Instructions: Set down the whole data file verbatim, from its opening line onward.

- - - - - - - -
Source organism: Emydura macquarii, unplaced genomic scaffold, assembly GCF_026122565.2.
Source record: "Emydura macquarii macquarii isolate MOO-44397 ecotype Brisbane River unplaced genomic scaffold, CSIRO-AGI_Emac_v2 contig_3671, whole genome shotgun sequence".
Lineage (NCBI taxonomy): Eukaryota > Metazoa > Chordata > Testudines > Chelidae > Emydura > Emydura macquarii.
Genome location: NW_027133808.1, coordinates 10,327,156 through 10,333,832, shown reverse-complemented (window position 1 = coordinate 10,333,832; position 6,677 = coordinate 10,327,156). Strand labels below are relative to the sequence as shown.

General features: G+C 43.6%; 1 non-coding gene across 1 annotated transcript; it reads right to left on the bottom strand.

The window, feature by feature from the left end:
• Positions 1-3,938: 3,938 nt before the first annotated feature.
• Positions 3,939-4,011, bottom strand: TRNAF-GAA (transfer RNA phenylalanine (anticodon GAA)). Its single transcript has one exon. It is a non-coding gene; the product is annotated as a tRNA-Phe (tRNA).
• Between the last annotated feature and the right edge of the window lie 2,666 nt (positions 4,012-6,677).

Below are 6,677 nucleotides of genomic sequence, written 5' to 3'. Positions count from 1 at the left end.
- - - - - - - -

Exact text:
Source organism: Emydura macquarii, unplaced genomic scaffold, assembly GCF_026122565.2.
Source record: "Emydura macquarii macquarii isolate MOO-44397 ecotype Brisbane River unplaced genomic scaffold, CSIRO-AGI_Emac_v2 contig_3671, whole genome shotgun sequence".
Lineage (NCBI taxonomy): Eukaryota > Metazoa > Chordata > Testudines > Chelidae > Emydura > Emydura macquarii.
Genome location: NW_027133808.1, coordinates 10,327,156 through 10,333,832, shown reverse-complemented (window position 1 = coordinate 10,333,832; position 6,677 = coordinate 10,327,156). Strand labels below are relative to the sequence as shown.

General features: G+C 43.6%; 1 non-coding gene across 1 annotated transcript; it reads right to left on the bottom strand.

The window, feature by feature from the left end:
• Positions 1-3,938: 3,938 nt before the first annotated feature.
• Positions 3,939-4,011, bottom strand: TRNAF-GAA (transfer RNA phenylalanine (anticodon GAA)). Its single transcript has one exon. It is a non-coding gene; the product is annotated as a tRNA-Phe (tRNA).
• Between the last annotated feature and the right edge of the window lie 2,666 nt (positions 4,012-6,677).

Below are 6,677 nucleotides of genomic sequence, written 5' to 3'. Positions count from 1 at the left end.